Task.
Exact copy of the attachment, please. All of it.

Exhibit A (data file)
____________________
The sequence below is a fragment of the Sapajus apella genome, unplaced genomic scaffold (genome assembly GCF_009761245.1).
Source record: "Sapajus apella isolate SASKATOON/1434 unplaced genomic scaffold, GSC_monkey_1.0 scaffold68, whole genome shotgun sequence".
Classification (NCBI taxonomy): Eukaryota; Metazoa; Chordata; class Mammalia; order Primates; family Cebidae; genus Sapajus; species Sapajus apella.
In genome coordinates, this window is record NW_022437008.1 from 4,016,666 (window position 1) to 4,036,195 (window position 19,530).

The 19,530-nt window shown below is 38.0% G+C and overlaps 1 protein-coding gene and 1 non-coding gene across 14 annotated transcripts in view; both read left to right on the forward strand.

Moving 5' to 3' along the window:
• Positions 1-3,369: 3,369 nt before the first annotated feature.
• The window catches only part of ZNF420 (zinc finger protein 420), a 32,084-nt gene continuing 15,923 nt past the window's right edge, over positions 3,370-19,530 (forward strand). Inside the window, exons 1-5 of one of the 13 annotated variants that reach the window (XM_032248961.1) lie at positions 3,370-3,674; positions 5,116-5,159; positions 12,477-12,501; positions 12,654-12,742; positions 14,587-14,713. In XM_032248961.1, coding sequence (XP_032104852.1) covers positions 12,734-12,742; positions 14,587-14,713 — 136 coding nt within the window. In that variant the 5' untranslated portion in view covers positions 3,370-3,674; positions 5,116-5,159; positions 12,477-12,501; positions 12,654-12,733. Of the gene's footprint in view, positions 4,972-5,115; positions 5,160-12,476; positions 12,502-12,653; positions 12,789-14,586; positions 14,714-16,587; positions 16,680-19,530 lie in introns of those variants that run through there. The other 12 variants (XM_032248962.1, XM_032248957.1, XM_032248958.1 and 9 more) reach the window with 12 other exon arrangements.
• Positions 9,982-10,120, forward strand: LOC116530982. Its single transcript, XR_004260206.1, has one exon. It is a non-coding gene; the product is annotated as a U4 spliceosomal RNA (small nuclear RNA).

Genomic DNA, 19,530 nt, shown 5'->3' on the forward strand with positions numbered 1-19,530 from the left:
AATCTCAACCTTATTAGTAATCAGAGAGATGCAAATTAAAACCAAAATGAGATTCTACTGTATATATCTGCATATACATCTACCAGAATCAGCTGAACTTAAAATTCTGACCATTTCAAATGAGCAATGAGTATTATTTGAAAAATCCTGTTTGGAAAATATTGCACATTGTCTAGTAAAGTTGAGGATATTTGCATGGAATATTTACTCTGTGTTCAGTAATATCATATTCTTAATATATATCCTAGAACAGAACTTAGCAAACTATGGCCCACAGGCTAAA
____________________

The sequence below is a fragment of the Sapajus apella genome, unplaced genomic scaffold (genome assembly GCF_009761245.1).
Source record: "Sapajus apella isolate SASKATOON/1434 unplaced genomic scaffold, GSC_monkey_1.0 scaffold68, whole genome shotgun sequence".
Classification (NCBI taxonomy): Eukaryota; Metazoa; Chordata; class Mammalia; order Primates; family Cebidae; genus Sapajus; species Sapajus apella.
In genome coordinates, this window is record NW_022437008.1 from 4,016,666 (window position 1) to 4,036,195 (window position 19,530).

The 19,530-nt window shown below is 38.0% G+C and overlaps 1 protein-coding gene and 1 non-coding gene across 14 annotated transcripts in view; both read left to right on the forward strand.

Moving 5' to 3' along the window:
• Positions 1-3,369: 3,369 nt before the first annotated feature.
• The window catches only part of ZNF420 (zinc finger protein 420), a 32,084-nt gene continuing 15,923 nt past the window's right edge, over positions 3,370-19,530 (forward strand). Inside the window, exons 1-5 of one of the 13 annotated variants that reach the window (XM_032248961.1) lie at positions 3,370-3,674; positions 5,116-5,159; positions 12,477-12,501; positions 12,654-12,742; positions 14,587-14,713. In XM_032248961.1, coding sequence (XP_032104852.1) covers positions 12,734-12,742; positions 14,587-14,713 — 136 coding nt within the window. In that variant the 5' untranslated portion in view covers positions 3,370-3,674; positions 5,116-5,159; positions 12,477-12,501; positions 12,654-12,733. Of the gene's footprint in view, positions 4,972-5,115; positions 5,160-12,476; positions 12,502-12,653; positions 12,789-14,586; positions 14,714-16,587; positions 16,680-19,530 lie in introns of those variants that run through there. The other 12 variants (XM_032248962.1, XM_032248957.1, XM_032248958.1 and 9 more) reach the window with 12 other exon arrangements.
• Positions 9,982-10,120, forward strand: LOC116530982. Its single transcript, XR_004260206.1, has one exon. It is a non-coding gene; the product is annotated as a U4 spliceosomal RNA (small nuclear RNA).

Genomic DNA, 19,530 nt, shown 5'->3' on the forward strand with positions numbered 1-19,530 from the left:
AATCTCAACCTTATTAGTAATCAGAGAGATGCAAATTAAAACCAAAATGAGATTCTACTGTATATATCTGCATATACATCTACCAGAATCAGCTGAACTTAAAATTCTGACCATTTCAAATGAGCAATGAGTATTATTTGAAAAATCCTGTTTGGAAAATATTGCACATTGTCTAGTAAAGTTGAGGATATTTGCATGGAATATTTACTCTGTGTTCAGTAATATCATATTCTTAATATATATCCTAGAACAGAACTTAGCAAACTATGGCCCACAGGCTAAA